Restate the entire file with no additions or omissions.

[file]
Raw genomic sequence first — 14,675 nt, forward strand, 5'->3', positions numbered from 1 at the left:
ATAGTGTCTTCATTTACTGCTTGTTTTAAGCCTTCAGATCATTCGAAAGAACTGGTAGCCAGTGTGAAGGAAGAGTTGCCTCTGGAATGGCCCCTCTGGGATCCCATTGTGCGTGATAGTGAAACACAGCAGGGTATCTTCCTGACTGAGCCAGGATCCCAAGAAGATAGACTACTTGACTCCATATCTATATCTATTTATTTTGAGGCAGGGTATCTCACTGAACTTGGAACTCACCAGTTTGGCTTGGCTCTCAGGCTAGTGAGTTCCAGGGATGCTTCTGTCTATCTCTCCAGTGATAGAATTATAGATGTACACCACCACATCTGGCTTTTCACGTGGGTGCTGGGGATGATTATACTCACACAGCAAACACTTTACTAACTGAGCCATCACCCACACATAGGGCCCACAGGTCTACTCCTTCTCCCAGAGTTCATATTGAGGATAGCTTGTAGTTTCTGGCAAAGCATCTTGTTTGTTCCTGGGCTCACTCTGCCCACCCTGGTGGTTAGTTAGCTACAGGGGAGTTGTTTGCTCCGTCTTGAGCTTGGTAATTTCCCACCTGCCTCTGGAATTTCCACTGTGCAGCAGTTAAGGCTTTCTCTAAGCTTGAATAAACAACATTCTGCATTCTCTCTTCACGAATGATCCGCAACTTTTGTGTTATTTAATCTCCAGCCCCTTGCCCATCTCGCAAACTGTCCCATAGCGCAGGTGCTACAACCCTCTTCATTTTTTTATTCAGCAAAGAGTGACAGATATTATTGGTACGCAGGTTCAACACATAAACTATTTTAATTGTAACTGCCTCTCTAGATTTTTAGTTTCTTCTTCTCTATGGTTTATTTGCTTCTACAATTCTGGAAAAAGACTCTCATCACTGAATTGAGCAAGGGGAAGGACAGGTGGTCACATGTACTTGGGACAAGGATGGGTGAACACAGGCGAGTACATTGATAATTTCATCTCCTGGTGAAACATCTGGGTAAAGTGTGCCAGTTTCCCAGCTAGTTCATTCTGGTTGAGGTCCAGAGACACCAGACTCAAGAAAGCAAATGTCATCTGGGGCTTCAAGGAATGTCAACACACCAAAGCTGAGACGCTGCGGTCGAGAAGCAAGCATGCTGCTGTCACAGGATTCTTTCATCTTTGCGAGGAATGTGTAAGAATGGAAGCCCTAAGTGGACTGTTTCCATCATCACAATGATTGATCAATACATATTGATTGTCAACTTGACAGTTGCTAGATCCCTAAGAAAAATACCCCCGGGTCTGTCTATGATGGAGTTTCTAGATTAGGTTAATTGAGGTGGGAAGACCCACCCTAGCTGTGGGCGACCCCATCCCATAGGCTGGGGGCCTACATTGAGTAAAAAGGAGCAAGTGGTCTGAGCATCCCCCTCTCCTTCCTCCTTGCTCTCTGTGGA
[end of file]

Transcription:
Raw genomic sequence first — 14,675 nt, forward strand, 5'->3', positions numbered from 1 at the left:
ATAGTGTCTTCATTTACTGCTTGTTTTAAGCCTTCAGATCATTCGAAAGAACTGGTAGCCAGTGTGAAGGAAGAGTTGCCTCTGGAATGGCCCCTCTGGGATCCCATTGTGCGTGATAGTGAAACACAGCAGGGTATCTTCCTGACTGAGCCAGGATCCCAAGAAGATAGACTACTTGACTCCATATCTATATCTATTTATTTTGAGGCAGGGTATCTCACTGAACTTGGAACTCACCAGTTTGGCTTGGCTCTCAGGCTAGTGAGTTCCAGGGATGCTTCTGTCTATCTCTCCAGTGATAGAATTATAGATGTACACCACCACATCTGGCTTTTCACGTGGGTGCTGGGGATGATTATACTCACACAGCAAACACTTTACTAACTGAGCCATCACCCACACATAGGGCCCACAGGTCTACTCCTTCTCCCAGAGTTCATATTGAGGATAGCTTGTAGTTTCTGGCAAAGCATCTTGTTTGTTCCTGGGCTCACTCTGCCCACCCTGGTGGTTAGTTAGCTACAGGGGAGTTGTTTGCTCCGTCTTGAGCTTGGTAATTTCCCACCTGCCTCTGGAATTTCCACTGTGCAGCAGTTAAGGCTTTCTCTAAGCTTGAATAAACAACATTCTGCATTCTCTCTTCACGAATGATCCGCAACTTTTGTGTTATTTAATCTCCAGCCCCTTGCCCATCTCGCAAACTGTCCCATAGCGCAGGTGCTACAACCCTCTTCATTTTTTTATTCAGCAAAGAGTGACAGATATTATTGGTACGCAGGTTCAACACATAAACTATTTTAATTGTAACTGCCTCTCTAGATTTTTAGTTTCTTCTTCTCTATGGTTTATTTGCTTCTACAATTCTGGAAAAAGACTCTCATCACTGAATTGAGCAAGGGGAAGGACAGGTGGTCACATGTACTTGGGACAAGGATGGGTGAACACAGGCGAGTACATTGATAATTTCATCTCCTGGTGAAACATCTGGGTAAAGTGTGCCAGTTTCCCAGCTAGTTCATTCTGGTTGAGGTCCAGAGACACCAGACTCAAGAAAGCAAATGTCATCTGGGGCTTCAAGGAATGTCAACACACCAAAGCTGAGACGCTGCGGTCGAGAAGCAAGCATGCTGCTGTCACAGGATTCTTTCATCTTTGCGAGGAATGTGTAAGAATGGAAGCCCTAAGTGGACTGTTTCCATCATCACAATGATTGATCAATACATATTGATTGTCAACTTGACAGTTGCTAGATCCCTAAGAAAAATACCCCCGGGTCTGTCTATGATGGAGTTTCTAGATTAGGTTAATTGAGGTGGGAAGACCCACCCTAGCTGTGGGCGACCCCATCCCATAGGCTGGGGGCCTACATTGAGTAAAAAGGAGCAAGTGGTCTGAGCATCCCCCTCTCCTTCCTCCTTGCTCTCTGTGGA